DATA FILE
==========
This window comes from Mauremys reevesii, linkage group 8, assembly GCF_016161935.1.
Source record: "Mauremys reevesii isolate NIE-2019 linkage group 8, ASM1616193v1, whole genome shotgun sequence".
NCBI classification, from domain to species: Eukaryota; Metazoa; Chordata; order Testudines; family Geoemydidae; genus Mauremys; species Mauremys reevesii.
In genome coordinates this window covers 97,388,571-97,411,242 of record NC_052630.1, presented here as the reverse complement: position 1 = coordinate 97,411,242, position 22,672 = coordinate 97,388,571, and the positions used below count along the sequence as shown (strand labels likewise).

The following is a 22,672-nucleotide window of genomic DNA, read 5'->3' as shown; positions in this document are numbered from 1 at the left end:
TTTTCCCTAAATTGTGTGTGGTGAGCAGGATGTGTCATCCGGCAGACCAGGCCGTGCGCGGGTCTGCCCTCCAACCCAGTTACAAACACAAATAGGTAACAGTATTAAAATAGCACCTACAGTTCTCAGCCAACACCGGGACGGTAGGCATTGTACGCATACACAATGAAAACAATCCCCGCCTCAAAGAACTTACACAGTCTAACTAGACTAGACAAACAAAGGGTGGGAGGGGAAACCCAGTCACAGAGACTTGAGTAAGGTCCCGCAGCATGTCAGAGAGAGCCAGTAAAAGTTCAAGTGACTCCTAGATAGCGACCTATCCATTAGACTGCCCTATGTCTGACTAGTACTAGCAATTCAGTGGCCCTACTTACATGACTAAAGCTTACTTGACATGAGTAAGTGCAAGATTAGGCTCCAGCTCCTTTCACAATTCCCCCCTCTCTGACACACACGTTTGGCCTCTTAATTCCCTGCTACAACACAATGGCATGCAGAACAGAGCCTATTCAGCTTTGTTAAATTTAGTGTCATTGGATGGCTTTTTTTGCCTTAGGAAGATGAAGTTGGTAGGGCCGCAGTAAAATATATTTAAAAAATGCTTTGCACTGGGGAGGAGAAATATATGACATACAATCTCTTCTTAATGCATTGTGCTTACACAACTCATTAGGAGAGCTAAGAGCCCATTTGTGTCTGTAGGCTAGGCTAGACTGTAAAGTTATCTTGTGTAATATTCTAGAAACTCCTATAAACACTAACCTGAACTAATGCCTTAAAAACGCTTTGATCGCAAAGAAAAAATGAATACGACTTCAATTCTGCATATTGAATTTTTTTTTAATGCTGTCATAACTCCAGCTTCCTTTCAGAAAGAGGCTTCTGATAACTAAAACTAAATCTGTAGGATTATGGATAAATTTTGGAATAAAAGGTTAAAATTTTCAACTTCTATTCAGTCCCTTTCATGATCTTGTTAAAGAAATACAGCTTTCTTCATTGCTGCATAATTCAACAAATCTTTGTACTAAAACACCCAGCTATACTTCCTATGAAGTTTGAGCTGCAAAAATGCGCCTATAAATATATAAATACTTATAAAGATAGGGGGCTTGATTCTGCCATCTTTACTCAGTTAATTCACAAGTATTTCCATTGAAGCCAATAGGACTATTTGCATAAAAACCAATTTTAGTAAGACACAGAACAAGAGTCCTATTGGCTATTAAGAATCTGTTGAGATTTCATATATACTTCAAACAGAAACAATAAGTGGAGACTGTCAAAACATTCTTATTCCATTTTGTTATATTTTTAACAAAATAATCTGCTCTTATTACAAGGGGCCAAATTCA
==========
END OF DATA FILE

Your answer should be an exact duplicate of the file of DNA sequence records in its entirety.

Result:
This window comes from Mauremys reevesii, linkage group 8, assembly GCF_016161935.1.
Source record: "Mauremys reevesii isolate NIE-2019 linkage group 8, ASM1616193v1, whole genome shotgun sequence".
NCBI classification, from domain to species: Eukaryota; Metazoa; Chordata; order Testudines; family Geoemydidae; genus Mauremys; species Mauremys reevesii.
In genome coordinates this window covers 97,388,571-97,411,242 of record NC_052630.1, presented here as the reverse complement: position 1 = coordinate 97,411,242, position 22,672 = coordinate 97,388,571, and the positions used below count along the sequence as shown (strand labels likewise).

The following is a 22,672-nucleotide window of genomic DNA, read 5'->3' as shown; positions in this document are numbered from 1 at the left end:
TTTTCCCTAAATTGTGTGTGGTGAGCAGGATGTGTCATCCGGCAGACCAGGCCGTGCGCGGGTCTGCCCTCCAACCCAGTTACAAACACAAATAGGTAACAGTATTAAAATAGCACCTACAGTTCTCAGCCAACACCGGGACGGTAGGCATTGTACGCATACACAATGAAAACAATCCCCGCCTCAAAGAACTTACACAGTCTAACTAGACTAGACAAACAAAGGGTGGGAGGGGAAACCCAGTCACAGAGACTTGAGTAAGGTCCCGCAGCATGTCAGAGAGAGCCAGTAAAAGTTCAAGTGACTCCTAGATAGCGACCTATCCATTAGACTGCCCTATGTCTGACTAGTACTAGCAATTCAGTGGCCCTACTTACATGACTAAAGCTTACTTGACATGAGTAAGTGCAAGATTAGGCTCCAGCTCCTTTCACAATTCCCCCCTCTCTGACACACACGTTTGGCCTCTTAATTCCCTGCTACAACACAATGGCATGCAGAACAGAGCCTATTCAGCTTTGTTAAATTTAGTGTCATTGGATGGCTTTTTTTGCCTTAGGAAGATGAAGTTGGTAGGGCCGCAGTAAAATATATTTAAAAAATGCTTTGCACTGGGGAGGAGAAATATATGACATACAATCTCTTCTTAATGCATTGTGCTTACACAACTCATTAGGAGAGCTAAGAGCCCATTTGTGTCTGTAGGCTAGGCTAGACTGTAAAGTTATCTTGTGTAATATTCTAGAAACTCCTATAAACACTAACCTGAACTAATGCCTTAAAAACGCTTTGATCGCAAAGAAAAAATGAATACGACTTCAATTCTGCATATTGAATTTTTTTTTAATGCTGTCATAACTCCAGCTTCCTTTCAGAAAGAGGCTTCTGATAACTAAAACTAAATCTGTAGGATTATGGATAAATTTTGGAATAAAAGGTTAAAATTTTCAACTTCTATTCAGTCCCTTTCATGATCTTGTTAAAGAAATACAGCTTTCTTCATTGCTGCATAATTCAACAAATCTTTGTACTAAAACACCCAGCTATACTTCCTATGAAGTTTGAGCTGCAAAAATGCGCCTATAAATATATAAATACTTATAAAGATAGGGGGCTTGATTCTGCCATCTTTACTCAGTTAATTCACAAGTATTTCCATTGAAGCCAATAGGACTATTTGCATAAAAACCAATTTTAGTAAGACACAGAACAAGAGTCCTATTGGCTATTAAGAATCTGTTGAGATTTCATATATACTTCAAACAGAAACAATAAGTGGAGACTGTCAAAACATTCTTATTCCATTTTGTTATATTTTTAACAAAATAATCTGCTCTTATTACAAGGGGCCAAATTCA